- Keep it updated – Don’t let your CV collect digital dust. Review and tweak it regularly adding any new experiences, courses or achievements as you gain them over time.
- Tailor your cover letter too – Your cover letter should directly reference why you specifically are a great match based on specifics from the job posting and your background. This pairs well with your individualised CV.
- Consider visual appeal – While essentials only, a visually balanced layout and subtle formatting uplifts your CV’s professional look and makes it inviting to read.
- Save as a PDF – Many ATS systems can’t read anything other than standard PDFs properly so save and submit your final CV in this universal format.
- Always be selling yourself confidently – Your CV is the first impression, so convey your strengths, qualifications and passion for the role in a warm, enthusiastic tone throughout.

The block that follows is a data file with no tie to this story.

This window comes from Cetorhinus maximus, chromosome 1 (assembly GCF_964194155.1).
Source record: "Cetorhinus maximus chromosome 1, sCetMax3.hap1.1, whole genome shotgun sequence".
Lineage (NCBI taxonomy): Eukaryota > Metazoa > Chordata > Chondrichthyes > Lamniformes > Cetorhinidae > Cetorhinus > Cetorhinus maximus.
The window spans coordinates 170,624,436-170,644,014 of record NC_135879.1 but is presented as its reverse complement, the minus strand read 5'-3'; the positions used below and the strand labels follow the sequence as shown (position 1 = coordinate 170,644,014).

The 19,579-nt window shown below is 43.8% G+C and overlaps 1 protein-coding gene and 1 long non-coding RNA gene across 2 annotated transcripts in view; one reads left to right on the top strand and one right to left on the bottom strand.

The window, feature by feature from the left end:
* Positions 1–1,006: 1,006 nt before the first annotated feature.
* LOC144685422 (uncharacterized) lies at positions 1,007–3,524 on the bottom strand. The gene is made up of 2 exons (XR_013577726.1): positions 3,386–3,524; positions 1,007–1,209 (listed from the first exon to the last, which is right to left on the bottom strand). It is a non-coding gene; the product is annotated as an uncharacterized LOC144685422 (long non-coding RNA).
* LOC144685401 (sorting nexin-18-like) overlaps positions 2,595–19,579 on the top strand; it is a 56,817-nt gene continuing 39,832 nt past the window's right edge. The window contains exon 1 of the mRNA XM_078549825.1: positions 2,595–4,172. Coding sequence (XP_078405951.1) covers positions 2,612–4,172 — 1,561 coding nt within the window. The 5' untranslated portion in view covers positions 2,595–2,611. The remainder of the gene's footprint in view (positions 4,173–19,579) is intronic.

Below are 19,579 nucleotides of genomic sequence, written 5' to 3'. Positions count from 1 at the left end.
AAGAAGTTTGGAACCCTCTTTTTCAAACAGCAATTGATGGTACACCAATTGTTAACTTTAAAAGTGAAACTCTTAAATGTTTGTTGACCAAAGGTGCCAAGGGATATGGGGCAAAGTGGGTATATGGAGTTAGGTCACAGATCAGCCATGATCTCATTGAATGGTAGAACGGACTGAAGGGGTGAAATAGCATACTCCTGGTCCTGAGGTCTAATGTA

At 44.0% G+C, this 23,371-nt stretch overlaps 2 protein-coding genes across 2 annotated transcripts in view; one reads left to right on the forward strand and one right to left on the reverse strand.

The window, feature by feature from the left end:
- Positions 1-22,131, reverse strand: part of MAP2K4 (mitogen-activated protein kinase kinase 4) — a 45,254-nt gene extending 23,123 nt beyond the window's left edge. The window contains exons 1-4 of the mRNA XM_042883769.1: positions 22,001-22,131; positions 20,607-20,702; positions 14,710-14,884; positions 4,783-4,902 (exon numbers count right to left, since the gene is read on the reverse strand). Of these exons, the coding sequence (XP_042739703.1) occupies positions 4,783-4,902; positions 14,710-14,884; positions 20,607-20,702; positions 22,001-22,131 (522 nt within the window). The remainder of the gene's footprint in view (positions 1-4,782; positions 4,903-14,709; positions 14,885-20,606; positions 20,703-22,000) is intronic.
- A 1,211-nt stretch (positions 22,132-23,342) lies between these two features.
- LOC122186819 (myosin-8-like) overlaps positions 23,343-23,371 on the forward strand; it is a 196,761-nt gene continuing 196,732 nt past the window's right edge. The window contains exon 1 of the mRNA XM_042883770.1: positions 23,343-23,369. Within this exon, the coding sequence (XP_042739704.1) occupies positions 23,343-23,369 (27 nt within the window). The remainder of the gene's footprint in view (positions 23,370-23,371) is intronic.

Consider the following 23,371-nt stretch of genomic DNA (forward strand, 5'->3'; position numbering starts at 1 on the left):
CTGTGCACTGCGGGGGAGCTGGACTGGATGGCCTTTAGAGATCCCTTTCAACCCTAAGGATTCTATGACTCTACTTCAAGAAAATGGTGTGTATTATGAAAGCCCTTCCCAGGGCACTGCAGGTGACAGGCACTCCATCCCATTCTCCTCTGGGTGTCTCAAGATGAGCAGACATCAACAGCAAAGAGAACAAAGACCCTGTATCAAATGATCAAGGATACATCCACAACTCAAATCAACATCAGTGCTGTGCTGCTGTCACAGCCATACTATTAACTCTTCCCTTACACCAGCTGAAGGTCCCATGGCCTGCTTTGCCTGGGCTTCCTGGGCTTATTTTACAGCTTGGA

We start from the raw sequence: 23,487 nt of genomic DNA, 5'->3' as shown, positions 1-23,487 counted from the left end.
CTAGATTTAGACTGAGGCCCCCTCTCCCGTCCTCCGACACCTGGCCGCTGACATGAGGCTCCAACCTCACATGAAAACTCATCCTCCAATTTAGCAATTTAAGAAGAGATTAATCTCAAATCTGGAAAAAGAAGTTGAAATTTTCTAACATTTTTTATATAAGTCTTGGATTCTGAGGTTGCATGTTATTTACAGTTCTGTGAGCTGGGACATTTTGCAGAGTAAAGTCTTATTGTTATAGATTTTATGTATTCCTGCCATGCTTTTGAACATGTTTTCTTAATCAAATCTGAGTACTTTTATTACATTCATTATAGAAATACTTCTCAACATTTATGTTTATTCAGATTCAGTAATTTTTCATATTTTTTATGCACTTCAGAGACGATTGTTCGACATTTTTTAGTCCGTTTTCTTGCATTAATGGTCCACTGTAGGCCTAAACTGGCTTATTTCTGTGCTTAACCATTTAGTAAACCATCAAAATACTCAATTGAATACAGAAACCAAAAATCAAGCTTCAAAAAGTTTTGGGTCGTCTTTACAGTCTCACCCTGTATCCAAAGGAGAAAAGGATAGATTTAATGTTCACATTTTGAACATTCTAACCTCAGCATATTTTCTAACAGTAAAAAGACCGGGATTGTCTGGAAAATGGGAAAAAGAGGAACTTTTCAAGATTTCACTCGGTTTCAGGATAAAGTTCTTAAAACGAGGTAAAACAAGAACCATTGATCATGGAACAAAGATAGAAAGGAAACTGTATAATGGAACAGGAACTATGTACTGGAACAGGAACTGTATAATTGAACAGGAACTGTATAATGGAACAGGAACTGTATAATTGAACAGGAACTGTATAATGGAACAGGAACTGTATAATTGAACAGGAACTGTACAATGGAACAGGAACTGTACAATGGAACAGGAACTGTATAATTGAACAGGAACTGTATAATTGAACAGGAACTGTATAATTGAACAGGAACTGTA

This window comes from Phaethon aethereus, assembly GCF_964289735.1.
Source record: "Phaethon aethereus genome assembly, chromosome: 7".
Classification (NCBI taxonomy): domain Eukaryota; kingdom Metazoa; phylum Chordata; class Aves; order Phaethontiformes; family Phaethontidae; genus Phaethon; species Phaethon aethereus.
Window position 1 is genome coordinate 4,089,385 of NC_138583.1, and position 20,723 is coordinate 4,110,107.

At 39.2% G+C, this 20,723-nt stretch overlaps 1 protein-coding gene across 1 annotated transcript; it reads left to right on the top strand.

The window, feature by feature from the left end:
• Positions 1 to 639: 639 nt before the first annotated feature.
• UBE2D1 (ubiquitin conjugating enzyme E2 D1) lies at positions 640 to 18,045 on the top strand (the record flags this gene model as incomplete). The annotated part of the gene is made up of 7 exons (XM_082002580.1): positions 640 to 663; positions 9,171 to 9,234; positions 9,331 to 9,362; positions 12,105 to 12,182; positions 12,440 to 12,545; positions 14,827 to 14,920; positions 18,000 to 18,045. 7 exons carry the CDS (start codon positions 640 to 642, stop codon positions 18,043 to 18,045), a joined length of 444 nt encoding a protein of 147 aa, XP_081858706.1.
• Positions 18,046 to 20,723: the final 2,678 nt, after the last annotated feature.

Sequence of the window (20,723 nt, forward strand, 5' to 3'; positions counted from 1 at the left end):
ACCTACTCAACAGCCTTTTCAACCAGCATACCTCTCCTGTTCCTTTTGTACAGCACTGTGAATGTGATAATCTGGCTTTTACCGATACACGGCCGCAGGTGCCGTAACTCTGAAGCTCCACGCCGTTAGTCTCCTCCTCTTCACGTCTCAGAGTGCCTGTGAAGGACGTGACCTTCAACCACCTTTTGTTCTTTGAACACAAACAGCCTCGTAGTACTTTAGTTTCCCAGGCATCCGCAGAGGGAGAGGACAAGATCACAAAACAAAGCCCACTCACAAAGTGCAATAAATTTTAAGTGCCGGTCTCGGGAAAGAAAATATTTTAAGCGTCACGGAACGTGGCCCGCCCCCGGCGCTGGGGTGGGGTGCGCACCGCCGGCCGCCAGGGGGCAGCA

I hope these tips have been helpful for structuring a professional, customised CV that will help you stand out from other candidates. The key things to remember are focusing on the job requirements, tailoring your content to each application, and structuring everything clearly based on the STAR method to highlight your relevant qualifications and achievements.
Feel free to reach out if you need any help applying these suggestions or have additional CV questions. Wishing you the very best in your job search!
Tips for Different Career Stages:
The tips I’ve outlined so far relate to creating a standard professional CV. However, the needs and challenges differ depending on your career stage. Let me offer some customised advice based on where you’re at:
- Highlight applicable coursework, projects and presentations to supplement lack of work experience
- Include part-time or volunteer roles to demonstrate transferable skills
- Ask professors or supervisors for references who can speak to your potential
- Join networking groups to expand your career-focused connections
- Explain the rationale and career direction behind your desired change concisely and positively